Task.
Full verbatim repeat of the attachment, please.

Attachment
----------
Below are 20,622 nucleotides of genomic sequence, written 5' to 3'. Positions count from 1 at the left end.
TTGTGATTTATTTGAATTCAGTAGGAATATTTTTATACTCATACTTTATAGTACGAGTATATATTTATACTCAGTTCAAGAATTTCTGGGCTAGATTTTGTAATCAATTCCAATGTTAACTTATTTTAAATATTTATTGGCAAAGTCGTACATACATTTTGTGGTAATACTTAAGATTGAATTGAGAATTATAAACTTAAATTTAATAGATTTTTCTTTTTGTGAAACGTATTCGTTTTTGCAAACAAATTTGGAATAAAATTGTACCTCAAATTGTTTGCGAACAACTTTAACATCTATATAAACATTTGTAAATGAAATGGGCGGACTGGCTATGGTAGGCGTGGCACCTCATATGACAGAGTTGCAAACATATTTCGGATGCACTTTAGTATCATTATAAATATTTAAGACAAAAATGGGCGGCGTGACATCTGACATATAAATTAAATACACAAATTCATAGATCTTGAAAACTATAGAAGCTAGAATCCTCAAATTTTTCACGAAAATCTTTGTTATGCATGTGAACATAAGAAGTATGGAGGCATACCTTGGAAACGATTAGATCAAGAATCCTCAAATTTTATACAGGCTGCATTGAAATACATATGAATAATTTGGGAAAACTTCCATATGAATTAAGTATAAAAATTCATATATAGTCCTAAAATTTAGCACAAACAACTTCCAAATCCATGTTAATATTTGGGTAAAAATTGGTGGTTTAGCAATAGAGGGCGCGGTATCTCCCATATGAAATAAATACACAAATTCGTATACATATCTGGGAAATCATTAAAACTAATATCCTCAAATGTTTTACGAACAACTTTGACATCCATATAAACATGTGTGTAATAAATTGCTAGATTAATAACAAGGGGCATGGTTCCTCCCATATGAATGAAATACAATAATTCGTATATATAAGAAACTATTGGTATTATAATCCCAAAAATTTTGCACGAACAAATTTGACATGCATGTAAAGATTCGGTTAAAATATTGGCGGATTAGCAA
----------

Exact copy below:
Below are 20,622 nucleotides of genomic sequence, written 5' to 3'. Positions count from 1 at the left end.
TTGTGATTTATTTGAATTCAGTAGGAATATTTTTATACTCATACTTTATAGTACGAGTATATATTTATACTCAGTTCAAGAATTTCTGGGCTAGATTTTGTAATCAATTCCAATGTTAACTTATTTTAAATATTTATTGGCAAAGTCGTACATACATTTTGTGGTAATACTTAAGATTGAATTGAGAATTATAAACTTAAATTTAATAGATTTTTCTTTTTGTGAAACGTATTCGTTTTTGCAAACAAATTTGGAATAAAATTGTACCTCAAATTGTTTGCGAACAACTTTAACATCTATATAAACATTTGTAAATGAAATGGGCGGACTGGCTATGGTAGGCGTGGCACCTCATATGACAGAGTTGCAAACATATTTCGGATGCACTTTAGTATCATTATAAATATTTAAGACAAAAATGGGCGGCGTGACATCTGACATATAAATTAAATACACAAATTCATAGATCTTGAAAACTATAGAAGCTAGAATCCTCAAATTTTTCACGAAAATCTTTGTTATGCATGTGAACATAAGAAGTATGGAGGCATACCTTGGAAACGATTAGATCAAGAATCCTCAAATTTTATACAGGCTGCATTGAAATACATATGAATAATTTGGGAAAACTTCCATATGAATTAAGTATAAAAATTCATATATAGTCCTAAAATTTAGCACAAACAACTTCCAAATCCATGTTAATATTTGGGTAAAAATTGGTGGTTTAGCAATAGAGGGCGCGGTATCTCCCATATGAAATAAATACACAAATTCGTATACATATCTGGGAAATCATTAAAACTAATATCCTCAAATGTTTTACGAACAACTTTGACATCCATATAAACATGTGTGTAATAAATTGCTAGATTAATAACAAGGGGCATGGTTCCTCCCATATGAATGAAATACAATAATTCGTATATATAAGAAACTATTGGTATTATAATCCCAAAAATTTTGCACGAACAAATTTGACATGCATGTAAAGATTCGGTTAAAATATTGGCGGATTAGCAA